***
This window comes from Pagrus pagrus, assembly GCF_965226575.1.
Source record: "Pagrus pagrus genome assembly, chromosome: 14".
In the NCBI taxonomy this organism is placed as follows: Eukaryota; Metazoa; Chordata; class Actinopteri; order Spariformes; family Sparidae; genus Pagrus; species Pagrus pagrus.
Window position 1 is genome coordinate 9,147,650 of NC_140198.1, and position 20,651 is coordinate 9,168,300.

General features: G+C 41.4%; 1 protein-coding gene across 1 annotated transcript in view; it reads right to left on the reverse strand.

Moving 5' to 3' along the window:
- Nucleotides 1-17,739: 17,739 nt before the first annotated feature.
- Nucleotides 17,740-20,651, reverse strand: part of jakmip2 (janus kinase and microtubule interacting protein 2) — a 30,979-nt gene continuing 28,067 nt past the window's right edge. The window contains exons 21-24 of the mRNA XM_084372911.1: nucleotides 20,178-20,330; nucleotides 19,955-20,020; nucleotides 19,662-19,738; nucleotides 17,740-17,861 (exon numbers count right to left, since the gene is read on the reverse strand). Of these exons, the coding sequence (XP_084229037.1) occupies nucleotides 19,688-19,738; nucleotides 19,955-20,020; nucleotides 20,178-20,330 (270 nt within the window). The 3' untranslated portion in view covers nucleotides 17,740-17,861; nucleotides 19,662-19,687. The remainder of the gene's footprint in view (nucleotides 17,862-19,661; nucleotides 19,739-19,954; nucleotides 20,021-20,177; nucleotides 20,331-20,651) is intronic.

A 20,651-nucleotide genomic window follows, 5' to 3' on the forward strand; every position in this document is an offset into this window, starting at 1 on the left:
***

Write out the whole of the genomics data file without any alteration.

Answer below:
This window comes from Pagrus pagrus, assembly GCF_965226575.1.
Source record: "Pagrus pagrus genome assembly, chromosome: 14".
In the NCBI taxonomy this organism is placed as follows: Eukaryota; Metazoa; Chordata; class Actinopteri; order Spariformes; family Sparidae; genus Pagrus; species Pagrus pagrus.
Window position 1 is genome coordinate 9,147,650 of NC_140198.1, and position 20,651 is coordinate 9,168,300.

General features: G+C 41.4%; 1 protein-coding gene across 1 annotated transcript in view; it reads right to left on the reverse strand.

Moving 5' to 3' along the window:
- Nucleotides 1-17,739: 17,739 nt before the first annotated feature.
- Nucleotides 17,740-20,651, reverse strand: part of jakmip2 (janus kinase and microtubule interacting protein 2) — a 30,979-nt gene continuing 28,067 nt past the window's right edge. The window contains exons 21-24 of the mRNA XM_084372911.1: nucleotides 20,178-20,330; nucleotides 19,955-20,020; nucleotides 19,662-19,738; nucleotides 17,740-17,861 (exon numbers count right to left, since the gene is read on the reverse strand). Of these exons, the coding sequence (XP_084229037.1) occupies nucleotides 19,688-19,738; nucleotides 19,955-20,020; nucleotides 20,178-20,330 (270 nt within the window). The 3' untranslated portion in view covers nucleotides 17,740-17,861; nucleotides 19,662-19,687. The remainder of the gene's footprint in view (nucleotides 17,862-19,661; nucleotides 19,739-19,954; nucleotides 20,021-20,177; nucleotides 20,331-20,651) is intronic.

A 20,651-nucleotide genomic window follows, 5' to 3' on the forward strand; every position in this document is an offset into this window, starting at 1 on the left: